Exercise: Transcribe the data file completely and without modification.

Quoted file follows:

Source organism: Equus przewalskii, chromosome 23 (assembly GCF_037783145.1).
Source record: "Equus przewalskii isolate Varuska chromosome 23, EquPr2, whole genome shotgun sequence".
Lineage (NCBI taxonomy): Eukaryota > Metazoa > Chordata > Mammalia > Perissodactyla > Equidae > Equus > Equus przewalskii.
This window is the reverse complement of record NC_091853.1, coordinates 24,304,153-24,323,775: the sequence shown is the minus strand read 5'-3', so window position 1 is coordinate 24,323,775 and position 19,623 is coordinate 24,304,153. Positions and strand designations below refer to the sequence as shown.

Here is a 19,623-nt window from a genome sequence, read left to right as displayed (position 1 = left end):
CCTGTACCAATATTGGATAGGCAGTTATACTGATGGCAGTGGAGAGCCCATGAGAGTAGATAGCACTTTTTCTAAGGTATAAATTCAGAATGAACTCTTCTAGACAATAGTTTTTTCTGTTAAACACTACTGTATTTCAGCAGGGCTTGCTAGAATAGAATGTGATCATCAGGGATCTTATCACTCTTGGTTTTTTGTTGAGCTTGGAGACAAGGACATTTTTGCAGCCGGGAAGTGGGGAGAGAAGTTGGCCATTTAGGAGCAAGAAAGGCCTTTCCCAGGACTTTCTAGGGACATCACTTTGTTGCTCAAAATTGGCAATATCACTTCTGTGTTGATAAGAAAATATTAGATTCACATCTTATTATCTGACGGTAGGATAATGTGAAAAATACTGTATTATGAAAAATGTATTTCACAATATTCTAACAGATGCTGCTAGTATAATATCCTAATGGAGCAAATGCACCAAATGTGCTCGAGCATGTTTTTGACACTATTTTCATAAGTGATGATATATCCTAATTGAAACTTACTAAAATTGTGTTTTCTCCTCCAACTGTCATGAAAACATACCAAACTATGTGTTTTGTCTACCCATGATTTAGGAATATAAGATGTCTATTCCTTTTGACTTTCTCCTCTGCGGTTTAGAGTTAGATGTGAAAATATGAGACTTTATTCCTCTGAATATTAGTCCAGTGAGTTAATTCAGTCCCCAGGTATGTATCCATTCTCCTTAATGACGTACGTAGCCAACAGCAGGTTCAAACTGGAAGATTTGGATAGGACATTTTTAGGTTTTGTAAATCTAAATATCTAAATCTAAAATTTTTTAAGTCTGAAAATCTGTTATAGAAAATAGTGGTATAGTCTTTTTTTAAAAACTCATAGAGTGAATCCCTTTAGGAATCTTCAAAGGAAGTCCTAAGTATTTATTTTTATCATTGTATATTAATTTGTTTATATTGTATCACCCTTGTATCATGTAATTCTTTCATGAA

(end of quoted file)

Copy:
Source organism: Equus przewalskii, chromosome 23 (assembly GCF_037783145.1).
Source record: "Equus przewalskii isolate Varuska chromosome 23, EquPr2, whole genome shotgun sequence".
Lineage (NCBI taxonomy): Eukaryota > Metazoa > Chordata > Mammalia > Perissodactyla > Equidae > Equus > Equus przewalskii.
This window is the reverse complement of record NC_091853.1, coordinates 24,304,153-24,323,775: the sequence shown is the minus strand read 5'-3', so window position 1 is coordinate 24,323,775 and position 19,623 is coordinate 24,304,153. Positions and strand designations below refer to the sequence as shown.

Here is a 19,623-nt window from a genome sequence, read left to right as displayed (position 1 = left end):
CCTGTACCAATATTGGATAGGCAGTTATACTGATGGCAGTGGAGAGCCCATGAGAGTAGATAGCACTTTTTCTAAGGTATAAATTCAGAATGAACTCTTCTAGACAATAGTTTTTTCTGTTAAACACTACTGTATTTCAGCAGGGCTTGCTAGAATAGAATGTGATCATCAGGGATCTTATCACTCTTGGTTTTTTGTTGAGCTTGGAGACAAGGACATTTTTGCAGCCGGGAAGTGGGGAGAGAAGTTGGCCATTTAGGAGCAAGAAAGGCCTTTCCCAGGACTTTCTAGGGACATCACTTTGTTGCTCAAAATTGGCAATATCACTTCTGTGTTGATAAGAAAATATTAGATTCACATCTTATTATCTGACGGTAGGATAATGTGAAAAATACTGTATTATGAAAAATGTATTTCACAATATTCTAACAGATGCTGCTAGTATAATATCCTAATGGAGCAAATGCACCAAATGTGCTCGAGCATGTTTTTGACACTATTTTCATAAGTGATGATATATCCTAATTGAAACTTACTAAAATTGTGTTTTCTCCTCCAACTGTCATGAAAACATACCAAACTATGTGTTTTGTCTACCCATGATTTAGGAATATAAGATGTCTATTCCTTTTGACTTTCTCCTCTGCGGTTTAGAGTTAGATGTGAAAATATGAGACTTTATTCCTCTGAATATTAGTCCAGTGAGTTAATTCAGTCCCCAGGTATGTATCCATTCTCCTTAATGACGTACGTAGCCAACAGCAGGTTCAAACTGGAAGATTTGGATAGGACATTTTTAGGTTTTGTAAATCTAAATATCTAAATCTAAAATTTTTTAAGTCTGAAAATCTGTTATAGAAAATAGTGGTATAGTCTTTTTTTAAAAACTCATAGAGTGAATCCCTTTAGGAATCTTCAAAGGAAGTCCTAAGTATTTATTTTTATCATTGTATATTAATTTGTTTATATTGTATCACCCTTGTATCATGTAATTCTTTCATGAA